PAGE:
Class and Status Inequality
Class and status are embedded into our daily routines.
We make assumptions about others on the basis of their relative class and
Connected to class are assumptions of levels of power.
Today, the power associated with social class is much more indirect and
The Canadian corporate elite are obscured by their corporate connections.
That is, they are not well known even if the corporations they run are well
known to the public.
Power relations are often muddied by interconnections with other patterns
Social factors such as gender, race and ethnicity, age, disability, sexual
orientation, and immigrant status play important mediating roles.
Class and Status Inequalities in
Social stratification is one of the foundational concerns in sociology.
It refers to the hierarchical arrangement of individuals based upon wealth,
power, and prestige.
The term, social stratification, stresses the layering of groups of people based
upon their privilege and social class.
According to most sociologists, there are two basic types of status: ascribed
An ascribed status is assigned at birth and includes race, gender,
disability, and age.
An achieved status is earned over the life course.
A meritocracy is is based upon achieved status. Hmm.
Are you reading Halfbreed????
Although most people prefer such a system, understanding an individual’s
social status is more complex than attributing it to their strengths or
The myth of meritocracy – that resources are distributed on the basis of
merit – deserving of because of achievement – how is this a myth?
Comparisons of Canada with other nations suggest that we have a relatively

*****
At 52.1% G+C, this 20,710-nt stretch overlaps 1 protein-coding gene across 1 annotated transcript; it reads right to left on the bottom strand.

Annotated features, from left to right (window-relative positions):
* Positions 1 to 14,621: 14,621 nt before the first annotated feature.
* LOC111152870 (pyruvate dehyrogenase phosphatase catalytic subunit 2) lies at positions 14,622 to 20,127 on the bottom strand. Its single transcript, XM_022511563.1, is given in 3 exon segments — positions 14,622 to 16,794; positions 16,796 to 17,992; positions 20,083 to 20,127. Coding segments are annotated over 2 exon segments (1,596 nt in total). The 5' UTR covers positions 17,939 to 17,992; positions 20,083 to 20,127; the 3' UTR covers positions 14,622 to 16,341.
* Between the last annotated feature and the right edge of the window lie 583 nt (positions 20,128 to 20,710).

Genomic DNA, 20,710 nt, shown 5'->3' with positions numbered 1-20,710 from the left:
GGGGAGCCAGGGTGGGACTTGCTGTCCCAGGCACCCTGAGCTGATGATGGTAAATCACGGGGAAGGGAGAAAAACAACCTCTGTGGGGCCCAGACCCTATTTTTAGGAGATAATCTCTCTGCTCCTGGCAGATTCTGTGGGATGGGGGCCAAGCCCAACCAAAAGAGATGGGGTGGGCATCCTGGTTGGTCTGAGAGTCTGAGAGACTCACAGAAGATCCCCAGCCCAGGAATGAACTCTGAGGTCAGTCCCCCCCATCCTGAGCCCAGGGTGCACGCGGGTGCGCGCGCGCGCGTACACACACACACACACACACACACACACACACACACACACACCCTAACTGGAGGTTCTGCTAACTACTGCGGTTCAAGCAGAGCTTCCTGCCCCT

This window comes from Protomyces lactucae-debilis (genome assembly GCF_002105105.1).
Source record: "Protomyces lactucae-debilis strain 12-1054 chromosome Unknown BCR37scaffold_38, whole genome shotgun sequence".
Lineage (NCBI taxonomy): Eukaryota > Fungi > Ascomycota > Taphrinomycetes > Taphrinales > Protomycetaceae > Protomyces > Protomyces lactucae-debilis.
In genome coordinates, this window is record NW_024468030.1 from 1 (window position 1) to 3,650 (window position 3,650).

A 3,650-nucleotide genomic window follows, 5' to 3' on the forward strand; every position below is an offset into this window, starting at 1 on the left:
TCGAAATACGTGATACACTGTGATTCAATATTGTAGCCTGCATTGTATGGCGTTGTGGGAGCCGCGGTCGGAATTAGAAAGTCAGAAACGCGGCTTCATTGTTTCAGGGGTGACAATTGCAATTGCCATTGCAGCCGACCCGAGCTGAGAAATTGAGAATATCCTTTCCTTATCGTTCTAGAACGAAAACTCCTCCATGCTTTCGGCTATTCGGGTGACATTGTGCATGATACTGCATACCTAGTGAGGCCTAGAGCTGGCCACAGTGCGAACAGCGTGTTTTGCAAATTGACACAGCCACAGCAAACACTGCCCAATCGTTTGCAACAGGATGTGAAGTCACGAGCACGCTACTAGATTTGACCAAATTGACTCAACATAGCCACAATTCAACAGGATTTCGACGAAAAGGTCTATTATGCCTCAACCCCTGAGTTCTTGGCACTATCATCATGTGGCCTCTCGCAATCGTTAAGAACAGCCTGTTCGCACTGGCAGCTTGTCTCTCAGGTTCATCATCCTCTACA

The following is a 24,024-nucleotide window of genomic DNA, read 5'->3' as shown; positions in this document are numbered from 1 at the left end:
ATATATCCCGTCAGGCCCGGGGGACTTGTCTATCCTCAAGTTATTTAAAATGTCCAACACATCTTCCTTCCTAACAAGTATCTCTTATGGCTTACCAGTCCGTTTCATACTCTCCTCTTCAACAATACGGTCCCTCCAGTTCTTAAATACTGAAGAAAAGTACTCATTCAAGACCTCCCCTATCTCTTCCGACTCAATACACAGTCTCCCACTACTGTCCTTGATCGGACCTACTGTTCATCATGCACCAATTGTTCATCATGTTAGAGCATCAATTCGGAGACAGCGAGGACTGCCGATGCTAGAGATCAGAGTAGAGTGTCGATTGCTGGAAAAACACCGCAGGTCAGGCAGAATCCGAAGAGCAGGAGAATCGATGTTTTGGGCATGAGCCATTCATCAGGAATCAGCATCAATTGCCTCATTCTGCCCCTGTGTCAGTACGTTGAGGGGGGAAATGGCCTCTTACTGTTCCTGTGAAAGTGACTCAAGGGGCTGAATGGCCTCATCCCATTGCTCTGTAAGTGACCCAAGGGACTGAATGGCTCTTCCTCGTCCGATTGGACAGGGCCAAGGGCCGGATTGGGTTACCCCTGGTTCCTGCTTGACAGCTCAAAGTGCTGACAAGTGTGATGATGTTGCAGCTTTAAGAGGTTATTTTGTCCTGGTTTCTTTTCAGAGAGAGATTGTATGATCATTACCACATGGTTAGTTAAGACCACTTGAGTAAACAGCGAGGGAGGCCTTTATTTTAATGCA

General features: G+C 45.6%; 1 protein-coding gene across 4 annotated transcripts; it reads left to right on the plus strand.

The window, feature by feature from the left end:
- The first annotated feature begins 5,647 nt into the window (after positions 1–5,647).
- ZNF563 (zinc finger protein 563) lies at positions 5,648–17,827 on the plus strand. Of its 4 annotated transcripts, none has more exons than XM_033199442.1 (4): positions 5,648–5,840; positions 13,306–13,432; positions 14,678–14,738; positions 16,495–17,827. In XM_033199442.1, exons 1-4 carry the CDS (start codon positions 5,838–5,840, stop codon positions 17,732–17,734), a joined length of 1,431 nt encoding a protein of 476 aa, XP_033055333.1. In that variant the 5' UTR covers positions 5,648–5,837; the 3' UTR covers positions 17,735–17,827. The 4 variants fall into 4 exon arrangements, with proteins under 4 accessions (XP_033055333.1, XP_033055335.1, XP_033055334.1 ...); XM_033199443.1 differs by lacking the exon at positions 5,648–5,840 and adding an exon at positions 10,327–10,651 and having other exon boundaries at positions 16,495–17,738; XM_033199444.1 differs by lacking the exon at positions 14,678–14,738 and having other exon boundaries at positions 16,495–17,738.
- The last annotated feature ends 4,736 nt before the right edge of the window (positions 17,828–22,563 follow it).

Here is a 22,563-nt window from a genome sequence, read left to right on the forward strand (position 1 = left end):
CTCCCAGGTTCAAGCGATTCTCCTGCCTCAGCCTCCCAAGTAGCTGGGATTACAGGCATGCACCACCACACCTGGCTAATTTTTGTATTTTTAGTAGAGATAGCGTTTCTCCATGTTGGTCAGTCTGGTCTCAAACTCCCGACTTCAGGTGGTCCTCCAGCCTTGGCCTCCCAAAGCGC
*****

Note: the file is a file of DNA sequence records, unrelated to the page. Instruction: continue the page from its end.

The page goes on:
open stratification system. A global perspective suggests that there are more opportunities for upward
mobility, but it is also known that ascribed status limits opportunities for
Income and economic assets alone are not clear indicators of social class.
The nature and determination of social class are not clear-cut, and there is
some division among sociologists as to the overall significance of social
Conflict Approaches to Social Stratification
Karl Marx argued that society is best characterized by conflict.
A distinguishing feature of capitalism is that it is split between two central
classes: the bourgeoisie and the proletariat.
The bourgeoisie control the means of production while the proletariat
have only their labour to sell in the marketplace.
The Canadian corporate elite are obscured by their corporate connections. That is,
they are not well known even if the corporations they run are well known to the
The means of production refer to things that create wealth including tools,
factories, land, and investments.
Several characteristics of the capitalist mode of production distorts the social
structure: private property, expropriation of surplus wealth, division of
labour, and alienated labour.
Capitalists are able to keep wages low because capitalism ensures the
existence of a reserve army of labour.
The reserve army of labour refers to people who are unemployed and,
consequently, depress wages.
Marx argued that class conflict between the bourgeoisie and the proletariat
would become inevitable as inequality became more pronounced.
Eventually, this polarization would lead to the proletariat developing class
Class consciousness is an awareness of workers’ shared interests and their